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Deafness is Not One Size Fits All
The pediatrician just informed you that your child is profoundly deaf.
What is deafness like?
How does deafness impact a person’s life? What will you do now? Your answers to these questions will depend on personal experience. If you have connections to Deaf culture, you may feel very differently than someone who has never had interacted with a deaf person. Though we live in the Information Age, mainstream society still understands very little about what it means to be deaf.
This week, Nick News with Linda Ellerbee premiered an episode titled “Now Hear This!” (watch the full episode HERE ) The show does a great job exploring the spectrum of deafness, and demystifying the deaf experience by telling the stories of 5 deaf young people. The children’s’ experiences are vastly diverse, and touch on a number of issues from deaf education methods to family dynamics. The overall message is that, like any of us, deaf children have individual needs. Despite what some may claim, there is no one-size-fits-all strategy for being deaf!
Some families choose to assimilate their child to a hearing lifestyle by implanting a device called a cochlear implant into the skull, which stimulates the auditory nerve and allow the brain to “hear.” Sammy is a CI recipient from a hearing family who jokingly refers to herself as “part robot.” She was not born deaf, but her hearing deteriorated throughout childhood and, at 12 years old, she made the choice to have CI surgery. According to Sammy, her parents presented the pros and cons, and she strongly feels a CI was the right choice for her. She attends school with all other hearing students and plays on a basketball team, insisting she doesn’t need to know ASL because she can hear. Cici also comes from a hearing family, she lost her hearing as a baby. Her parents elected to send her to a school for deaf children that focuses on teaching English and oral communication, so she never learned any ASL. At 5 years old she received her CI. “It was hard to learn to speak,” she says, but she feels very grateful that she did because it allows her to communicate with her family and non-deaf friends. Cici is a ballet and tap dancer who feels that deafness is a disability that her CI and hearing aid help her overcome.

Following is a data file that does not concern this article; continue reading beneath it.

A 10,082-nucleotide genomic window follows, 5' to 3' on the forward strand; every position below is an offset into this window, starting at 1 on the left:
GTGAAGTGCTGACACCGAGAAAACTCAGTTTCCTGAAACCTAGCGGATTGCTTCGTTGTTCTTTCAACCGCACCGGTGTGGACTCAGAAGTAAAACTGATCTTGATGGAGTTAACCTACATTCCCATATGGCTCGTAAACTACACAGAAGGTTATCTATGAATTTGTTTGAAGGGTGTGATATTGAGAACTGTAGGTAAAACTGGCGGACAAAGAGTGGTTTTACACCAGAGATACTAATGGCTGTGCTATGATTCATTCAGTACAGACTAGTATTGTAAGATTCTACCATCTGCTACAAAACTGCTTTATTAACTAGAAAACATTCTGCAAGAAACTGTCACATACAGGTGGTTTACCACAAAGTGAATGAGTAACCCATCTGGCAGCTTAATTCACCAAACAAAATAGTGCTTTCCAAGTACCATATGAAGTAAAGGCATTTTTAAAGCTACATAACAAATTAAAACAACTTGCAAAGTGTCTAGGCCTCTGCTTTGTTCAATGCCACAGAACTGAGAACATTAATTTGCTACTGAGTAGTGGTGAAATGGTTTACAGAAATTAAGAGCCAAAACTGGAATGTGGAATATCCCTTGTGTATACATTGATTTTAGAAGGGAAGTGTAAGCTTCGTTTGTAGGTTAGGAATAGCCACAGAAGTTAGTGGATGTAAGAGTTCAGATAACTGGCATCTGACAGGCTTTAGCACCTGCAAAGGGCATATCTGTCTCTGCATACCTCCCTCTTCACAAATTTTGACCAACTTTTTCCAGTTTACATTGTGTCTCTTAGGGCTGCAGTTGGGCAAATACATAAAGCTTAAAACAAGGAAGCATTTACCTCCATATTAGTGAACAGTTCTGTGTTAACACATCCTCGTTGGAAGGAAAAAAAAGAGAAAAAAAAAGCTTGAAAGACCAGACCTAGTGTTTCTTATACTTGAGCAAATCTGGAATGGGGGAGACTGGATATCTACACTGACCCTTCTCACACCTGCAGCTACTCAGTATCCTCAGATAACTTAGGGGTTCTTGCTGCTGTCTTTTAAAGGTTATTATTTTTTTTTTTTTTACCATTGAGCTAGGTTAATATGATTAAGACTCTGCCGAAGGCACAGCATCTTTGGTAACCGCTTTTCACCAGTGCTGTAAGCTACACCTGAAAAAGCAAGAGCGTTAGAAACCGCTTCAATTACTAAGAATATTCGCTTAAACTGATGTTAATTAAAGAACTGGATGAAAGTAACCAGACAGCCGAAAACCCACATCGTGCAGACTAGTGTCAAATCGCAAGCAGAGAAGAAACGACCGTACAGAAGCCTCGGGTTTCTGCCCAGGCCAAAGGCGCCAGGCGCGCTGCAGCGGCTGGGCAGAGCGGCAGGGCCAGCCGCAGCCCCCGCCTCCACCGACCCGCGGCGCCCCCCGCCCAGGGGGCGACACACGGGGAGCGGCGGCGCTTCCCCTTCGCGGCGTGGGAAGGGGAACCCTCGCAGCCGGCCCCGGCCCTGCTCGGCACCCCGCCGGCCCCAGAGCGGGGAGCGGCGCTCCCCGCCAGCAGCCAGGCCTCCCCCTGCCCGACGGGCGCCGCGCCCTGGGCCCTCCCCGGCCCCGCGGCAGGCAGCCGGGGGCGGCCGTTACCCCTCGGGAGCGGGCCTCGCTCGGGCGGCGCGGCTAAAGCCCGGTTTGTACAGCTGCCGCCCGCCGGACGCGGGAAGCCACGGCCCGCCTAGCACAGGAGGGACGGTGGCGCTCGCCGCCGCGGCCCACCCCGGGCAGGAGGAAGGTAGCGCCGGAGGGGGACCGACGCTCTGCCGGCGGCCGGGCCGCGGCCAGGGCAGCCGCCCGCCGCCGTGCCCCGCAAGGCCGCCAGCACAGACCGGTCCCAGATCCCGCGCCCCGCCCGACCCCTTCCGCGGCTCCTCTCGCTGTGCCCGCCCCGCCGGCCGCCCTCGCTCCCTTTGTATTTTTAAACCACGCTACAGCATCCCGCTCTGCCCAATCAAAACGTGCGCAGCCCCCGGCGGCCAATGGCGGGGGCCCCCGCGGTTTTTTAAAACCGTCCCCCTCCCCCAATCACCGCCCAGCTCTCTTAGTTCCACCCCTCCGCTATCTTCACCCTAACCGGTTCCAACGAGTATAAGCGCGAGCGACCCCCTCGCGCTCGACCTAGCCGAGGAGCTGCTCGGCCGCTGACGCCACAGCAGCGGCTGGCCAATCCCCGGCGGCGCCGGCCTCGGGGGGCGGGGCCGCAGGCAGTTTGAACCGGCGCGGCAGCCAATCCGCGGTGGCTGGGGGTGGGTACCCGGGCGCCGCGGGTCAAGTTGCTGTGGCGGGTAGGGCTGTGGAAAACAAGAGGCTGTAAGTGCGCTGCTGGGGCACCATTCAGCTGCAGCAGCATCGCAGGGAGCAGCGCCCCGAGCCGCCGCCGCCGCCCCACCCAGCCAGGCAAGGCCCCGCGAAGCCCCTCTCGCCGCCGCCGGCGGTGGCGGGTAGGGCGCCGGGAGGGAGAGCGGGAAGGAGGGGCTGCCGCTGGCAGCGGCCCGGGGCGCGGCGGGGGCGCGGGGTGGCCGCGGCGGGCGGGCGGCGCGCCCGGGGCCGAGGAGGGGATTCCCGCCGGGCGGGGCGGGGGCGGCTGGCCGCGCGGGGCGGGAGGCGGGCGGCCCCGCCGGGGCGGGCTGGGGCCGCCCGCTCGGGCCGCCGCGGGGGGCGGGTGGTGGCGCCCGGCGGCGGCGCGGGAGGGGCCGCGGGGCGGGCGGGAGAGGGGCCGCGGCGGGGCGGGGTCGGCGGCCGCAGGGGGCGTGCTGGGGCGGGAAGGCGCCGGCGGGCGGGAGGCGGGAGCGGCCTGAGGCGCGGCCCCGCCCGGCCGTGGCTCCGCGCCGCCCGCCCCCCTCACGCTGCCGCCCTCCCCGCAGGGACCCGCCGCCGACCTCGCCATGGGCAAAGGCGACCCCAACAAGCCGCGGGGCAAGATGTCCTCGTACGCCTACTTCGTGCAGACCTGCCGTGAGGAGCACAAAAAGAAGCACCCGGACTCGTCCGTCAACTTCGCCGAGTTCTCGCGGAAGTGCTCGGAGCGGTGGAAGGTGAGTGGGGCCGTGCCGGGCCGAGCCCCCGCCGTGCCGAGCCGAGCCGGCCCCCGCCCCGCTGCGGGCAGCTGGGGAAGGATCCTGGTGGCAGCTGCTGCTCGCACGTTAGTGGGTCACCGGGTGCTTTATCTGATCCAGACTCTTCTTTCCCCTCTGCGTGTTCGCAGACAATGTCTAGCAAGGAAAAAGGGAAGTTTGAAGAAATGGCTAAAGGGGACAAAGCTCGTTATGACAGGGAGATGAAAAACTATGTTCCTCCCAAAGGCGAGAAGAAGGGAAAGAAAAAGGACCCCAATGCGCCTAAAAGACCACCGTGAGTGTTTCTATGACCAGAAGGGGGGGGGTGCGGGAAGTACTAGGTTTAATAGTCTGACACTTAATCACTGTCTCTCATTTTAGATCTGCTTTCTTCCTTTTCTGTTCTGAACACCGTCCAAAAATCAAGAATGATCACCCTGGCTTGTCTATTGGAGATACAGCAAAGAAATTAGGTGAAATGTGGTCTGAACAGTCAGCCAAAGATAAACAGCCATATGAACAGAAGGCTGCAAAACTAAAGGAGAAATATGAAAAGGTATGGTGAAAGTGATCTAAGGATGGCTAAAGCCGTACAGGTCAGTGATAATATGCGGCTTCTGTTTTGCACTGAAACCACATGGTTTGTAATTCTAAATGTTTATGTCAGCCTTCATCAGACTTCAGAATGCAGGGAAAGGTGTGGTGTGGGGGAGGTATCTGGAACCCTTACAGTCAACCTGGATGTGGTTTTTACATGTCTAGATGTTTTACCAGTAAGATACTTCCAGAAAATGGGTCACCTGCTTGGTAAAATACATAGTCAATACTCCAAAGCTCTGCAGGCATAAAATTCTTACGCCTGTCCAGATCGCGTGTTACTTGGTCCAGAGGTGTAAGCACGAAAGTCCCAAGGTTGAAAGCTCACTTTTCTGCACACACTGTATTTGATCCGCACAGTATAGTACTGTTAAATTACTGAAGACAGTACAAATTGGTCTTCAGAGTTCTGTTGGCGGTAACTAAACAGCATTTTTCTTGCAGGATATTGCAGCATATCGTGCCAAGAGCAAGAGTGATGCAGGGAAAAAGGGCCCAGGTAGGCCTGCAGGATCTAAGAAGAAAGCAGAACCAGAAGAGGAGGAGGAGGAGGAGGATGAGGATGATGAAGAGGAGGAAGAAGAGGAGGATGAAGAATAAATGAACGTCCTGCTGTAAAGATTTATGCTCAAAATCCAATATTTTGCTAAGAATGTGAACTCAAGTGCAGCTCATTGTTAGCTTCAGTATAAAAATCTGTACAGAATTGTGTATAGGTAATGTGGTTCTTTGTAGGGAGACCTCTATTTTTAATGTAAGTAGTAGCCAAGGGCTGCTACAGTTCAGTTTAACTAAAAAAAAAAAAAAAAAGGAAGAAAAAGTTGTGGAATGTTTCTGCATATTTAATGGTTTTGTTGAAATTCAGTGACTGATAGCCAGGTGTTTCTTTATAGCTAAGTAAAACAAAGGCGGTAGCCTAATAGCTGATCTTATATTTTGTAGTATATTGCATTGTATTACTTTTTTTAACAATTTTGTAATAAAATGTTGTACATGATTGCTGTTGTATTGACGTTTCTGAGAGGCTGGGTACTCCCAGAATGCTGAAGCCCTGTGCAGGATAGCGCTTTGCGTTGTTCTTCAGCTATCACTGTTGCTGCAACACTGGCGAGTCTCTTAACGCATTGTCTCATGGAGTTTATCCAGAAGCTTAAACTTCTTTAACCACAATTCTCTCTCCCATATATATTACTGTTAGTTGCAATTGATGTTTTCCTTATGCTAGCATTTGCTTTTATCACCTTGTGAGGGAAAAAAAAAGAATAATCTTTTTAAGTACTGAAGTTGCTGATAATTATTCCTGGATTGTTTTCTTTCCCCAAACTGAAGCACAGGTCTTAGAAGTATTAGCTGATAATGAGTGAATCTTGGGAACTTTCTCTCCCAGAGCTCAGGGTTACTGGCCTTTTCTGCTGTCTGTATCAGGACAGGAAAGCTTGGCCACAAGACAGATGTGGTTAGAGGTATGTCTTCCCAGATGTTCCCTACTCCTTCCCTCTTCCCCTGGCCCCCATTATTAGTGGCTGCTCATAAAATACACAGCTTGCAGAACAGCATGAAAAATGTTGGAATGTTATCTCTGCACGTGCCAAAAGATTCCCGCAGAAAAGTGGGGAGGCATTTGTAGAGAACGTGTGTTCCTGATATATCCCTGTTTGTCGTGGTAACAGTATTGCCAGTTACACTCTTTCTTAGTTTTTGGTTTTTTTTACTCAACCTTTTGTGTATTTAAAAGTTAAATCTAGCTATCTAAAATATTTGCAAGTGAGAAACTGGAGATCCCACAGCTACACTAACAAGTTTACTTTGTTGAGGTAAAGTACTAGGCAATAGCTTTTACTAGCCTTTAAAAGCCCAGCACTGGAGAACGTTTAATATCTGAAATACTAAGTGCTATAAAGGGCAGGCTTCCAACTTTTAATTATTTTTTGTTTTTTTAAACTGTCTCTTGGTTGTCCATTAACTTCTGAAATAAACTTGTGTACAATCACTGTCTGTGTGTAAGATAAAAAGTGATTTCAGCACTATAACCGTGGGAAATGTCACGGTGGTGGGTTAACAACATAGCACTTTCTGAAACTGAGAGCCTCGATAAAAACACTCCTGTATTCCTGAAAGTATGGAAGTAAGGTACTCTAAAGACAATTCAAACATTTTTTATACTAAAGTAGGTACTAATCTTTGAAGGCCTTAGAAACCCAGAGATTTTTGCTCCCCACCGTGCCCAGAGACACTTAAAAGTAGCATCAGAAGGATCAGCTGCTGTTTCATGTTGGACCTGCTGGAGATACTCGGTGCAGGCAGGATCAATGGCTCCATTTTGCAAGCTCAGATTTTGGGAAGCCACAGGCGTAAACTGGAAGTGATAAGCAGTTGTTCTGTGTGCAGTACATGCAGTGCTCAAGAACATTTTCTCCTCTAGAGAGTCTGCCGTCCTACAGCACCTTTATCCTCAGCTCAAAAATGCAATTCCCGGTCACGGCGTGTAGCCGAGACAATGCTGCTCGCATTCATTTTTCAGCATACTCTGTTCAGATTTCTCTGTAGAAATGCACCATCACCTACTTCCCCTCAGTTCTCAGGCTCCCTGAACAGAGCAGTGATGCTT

Although the first instinct of a hearing parent might be to “fix” their “disabled” child through technology, they should first explore the many perspectives about deafness. Yes, cochlear implants and hearing aids work great for some people, but every person is different and everyone learns differently. In the show, CiCi says she loves her CI, but acknowledges how difficult it was to learn spoken English. Imagine having dyslexia– or any common learning disability– and being forced to learn a challenging foreign language. Though Cochlear Implants or oral English education do work for many, it’s unfair to assume that all deaf children have the same capabilities.
Other families choose American Sign Language for their deaf child. Isabella was born deaf and grew up in an all-ASL family, with two deaf parents and one hearing sister. She discusses education at her Deaf school, playing soccer on a hearing team, and having fierce Deaf pride! Isabella does not view deafness as a disability in any way, and she loves the language of her family. Arbab is a young man from a hearing family, who became deaf as an infant. In Pakistan, he would not have had educational opportunities, so his family immigrated to the US to ensure a better life. Arbab’s family does not use ASL and he does feel isolated from them, but he absolutely loves attending Deaf school where he signs freely with his peers. He uses technology, such as texting or video chat, to contact his friends when he is feeling lonely. Kaylee is the only deaf person in her entire town but, when she was in preschool, school administrators decided to add ASL to the curriculum for her whole class. The hearing kids all learned sign language, and use it throughout the school day to make sure Kaylee feels included. “My hearing friends sign to me, they are very fluent,” she says, “when my hearing friends don’t sign to me, then I feel alone.” She and her hearing friends love ASL and have made it their goal to spread Deaf awareness by volunteering to teach ASL to children.
As a parent, it is your responsibility to become educated about your child; to engage and develop a relationship with them. Learn about deafness, and Deaf culture. Discover all the options available before making any major life decisions. Deaf children, like hearing children, have limitations, and areas where they excel. Instead of dictating how young deaf people should live their lives, parents can work together with their child to find the most comfortable way of adapting. This solution may not always be what the parent initially expected, and that’s ok! Holding on to strict expectations for any child– deaf or hearing– is unfair. Every person and their circumstances are unique!
“Now Hear This!” explores a spectrum of deafness, language use, and the various strategies deaf people use to communicate. We get a glimpse of how deaf people fit into different families, and how much parental choices can impact the course of a child’s life. Most importantly, the program presents 5 well-adjusted young people doing the best they can to learn new things, make new friends, and be understood “in a hearing world that doesn’t listen.”